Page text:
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3 July 2020



3 July 2020

In a feature first published in PUSB, writer Rob Mason investigates international players who represented their country while on Coventry’s books - this time, it's Stern John!

When Stern John went to the 2006 FIFA World Cup in Germany with Trinidad & Tobago as a Coventry City player, only Mexico’s Jared Borgetti could better his dozen goals in qualification.

At the finals themselves when Coventry’s Clayton Ince joined John in the T & T squad, Stern played against England who won with two late goals in Nuremberg. John had a ‘goal’ disallowed for offside right at the death, having earlier seen John Terry clear his goal-bound effort off the line. The Coventry striker also played in a goalless draw with Sweden in Dortmund and against Paraguay in Kaiserslautern where another 2-0 defeat saw Trinidad and Tobago quickly eliminated.

Stern had been in excellent form with the Sky Blues leading up to the finals having scored in five of his last seven games. He had cost Coventry £200,000 in September 2004.

A scorer on his international debut – aged 18 - against Finland in February 1995, Stern had started his career in his home country with Malta Carib Alcons, moving on to Carolina Dynamo and subsequently Columbus Crew before leaving the USA to sign for David Platt at Nottingham Forest twenty years ago next month. Helping convince Platt of his new man’s attributes had been a run of scoring in twelve successive internationals in his last season playing in the States.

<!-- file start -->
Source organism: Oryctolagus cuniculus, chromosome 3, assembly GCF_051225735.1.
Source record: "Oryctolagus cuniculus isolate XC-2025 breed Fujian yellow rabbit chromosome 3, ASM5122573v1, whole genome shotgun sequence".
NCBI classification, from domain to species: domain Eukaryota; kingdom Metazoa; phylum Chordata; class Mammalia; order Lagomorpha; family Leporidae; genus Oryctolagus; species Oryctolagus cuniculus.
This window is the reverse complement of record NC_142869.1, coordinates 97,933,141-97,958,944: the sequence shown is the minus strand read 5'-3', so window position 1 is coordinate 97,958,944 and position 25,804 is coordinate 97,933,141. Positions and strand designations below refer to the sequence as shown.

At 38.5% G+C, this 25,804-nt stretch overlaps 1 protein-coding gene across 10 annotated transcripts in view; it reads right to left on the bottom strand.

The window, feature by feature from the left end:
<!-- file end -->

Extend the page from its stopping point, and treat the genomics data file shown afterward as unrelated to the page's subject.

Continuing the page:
He made an instant impact with a debut strike against Pompey but goals were few and far between in his first couple of seasons. Nonetheless Stern’s strength and ability to lead the line made him a regular pick and during that second season he was still selected for World Cup qualification duty against Costa Rica in March, despite his only goal in 24 games for Forest that season having come in a League Cup tie with Darlington.

John had found his shooting boots with goals in consecutive games before his next international outing against Mexico and although he got an international goal in mid-summer it wasn’t enough to prevent a home defeat at the hands of Honduras.

A first visit to Coventry resulted in the first red card of his English career in August 2001 but with the suspension only counting domestically he was free to play in two World Cup qualification games in the following week.

The goals started flowing for Stern in October. A hat-trick at Millwall was followed by another goal next time out and by the end of the season Stern had scored a total of 23 in the campaign. On 29 December he scored in a 2-1 win over Coventry. Three days later he marked New Year’s Day by scoring in a fourth consecutive game. It would be his last for Forest and against the team who would sign him in the January transfer window –Birmingham.

Involvement in the Gold Cup delayed his Blues debut when he scored the winner against Barnsley, Stern having been a scorer at the Gold Cup against Costa Rica. He was back at Coventry in March – the only game in a sequence of five where he failed to score as he powered Steve Bruce’s Blues to the Premier League. Notably he scored the winner in the play-off semi-final with Millwall and then scored in the penalty shoot-out against Norwich in the final.

A goal from the penalty spot on his third Premiership appearance earned Birmingham their first point of the season at Everton with another hat-trick coming soon afterwards in the League Cup at Leyton Orient. Having got a taste for the East End of London he added another couple three days later in the Premiership at West Ham.